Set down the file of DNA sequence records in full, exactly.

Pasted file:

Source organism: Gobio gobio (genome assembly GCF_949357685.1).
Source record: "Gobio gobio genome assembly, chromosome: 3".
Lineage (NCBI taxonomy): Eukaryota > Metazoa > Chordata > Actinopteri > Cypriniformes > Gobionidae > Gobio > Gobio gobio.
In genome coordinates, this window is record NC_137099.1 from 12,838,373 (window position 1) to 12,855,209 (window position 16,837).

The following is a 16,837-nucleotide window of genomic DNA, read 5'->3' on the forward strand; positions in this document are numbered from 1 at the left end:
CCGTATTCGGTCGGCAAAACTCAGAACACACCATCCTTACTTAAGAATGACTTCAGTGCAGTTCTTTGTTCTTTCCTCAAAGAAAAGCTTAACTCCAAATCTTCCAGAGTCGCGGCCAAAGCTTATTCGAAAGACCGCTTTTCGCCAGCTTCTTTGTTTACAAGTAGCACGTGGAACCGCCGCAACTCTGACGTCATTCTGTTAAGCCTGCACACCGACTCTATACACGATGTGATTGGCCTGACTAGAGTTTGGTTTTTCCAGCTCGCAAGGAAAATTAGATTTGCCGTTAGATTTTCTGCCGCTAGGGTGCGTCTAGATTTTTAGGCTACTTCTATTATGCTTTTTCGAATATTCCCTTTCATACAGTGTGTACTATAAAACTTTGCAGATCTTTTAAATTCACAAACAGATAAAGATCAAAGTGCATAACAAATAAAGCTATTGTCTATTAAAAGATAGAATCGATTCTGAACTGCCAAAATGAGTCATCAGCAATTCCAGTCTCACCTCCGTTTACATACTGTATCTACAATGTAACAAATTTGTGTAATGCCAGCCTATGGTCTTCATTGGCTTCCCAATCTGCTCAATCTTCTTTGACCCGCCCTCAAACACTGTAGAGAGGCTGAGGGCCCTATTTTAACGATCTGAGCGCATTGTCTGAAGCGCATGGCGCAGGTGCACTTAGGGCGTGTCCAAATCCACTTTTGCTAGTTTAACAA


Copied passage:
Source organism: Gobio gobio (genome assembly GCF_949357685.1).
Source record: "Gobio gobio genome assembly, chromosome: 3".
Lineage (NCBI taxonomy): Eukaryota > Metazoa > Chordata > Actinopteri > Cypriniformes > Gobionidae > Gobio > Gobio gobio.
In genome coordinates, this window is record NC_137099.1 from 12,838,373 (window position 1) to 12,855,209 (window position 16,837).

The following is a 16,837-nucleotide window of genomic DNA, read 5'->3' on the forward strand; positions in this document are numbered from 1 at the left end:
CCGTATTCGGTCGGCAAAACTCAGAACACACCATCCTTACTTAAGAATGACTTCAGTGCAGTTCTTTGTTCTTTCCTCAAAGAAAAGCTTAACTCCAAATCTTCCAGAGTCGCGGCCAAAGCTTATTCGAAAGACCGCTTTTCGCCAGCTTCTTTGTTTACAAGTAGCACGTGGAACCGCCGCAACTCTGACGTCATTCTGTTAAGCCTGCACACCGACTCTATACACGATGTGATTGGCCTGACTAGAGTTTGGTTTTTCCAGCTCGCAAGGAAAATTAGATTTGCCGTTAGATTTTCTGCCGCTAGGGTGCGTCTAGATTTTTAGGCTACTTCTATTATGCTTTTTCGAATATTCCCTTTCATACAGTGTGTACTATAAAACTTTGCAGATCTTTTAAATTCACAAACAGATAAAGATCAAAGTGCATAACAAATAAAGCTATTGTCTATTAAAAGATAGAATCGATTCTGAACTGCCAAAATGAGTCATCAGCAATTCCAGTCTCACCTCCGTTTACATACTGTATCTACAATGTAACAAATTTGTGTAATGCCAGCCTATGGTCTTCATTGGCTTCCCAATCTGCTCAATCTTCTTTGACCCGCCCTCAAACACTGTAGAGAGGCTGAGGGCCCTATTTTAACGATCTGAGCGCATTGTCTGAAGCGCATGGCGCAGGTGCACTTAGGGCGTGTCCAAATCCACTTTTGCTAGTTTAACAA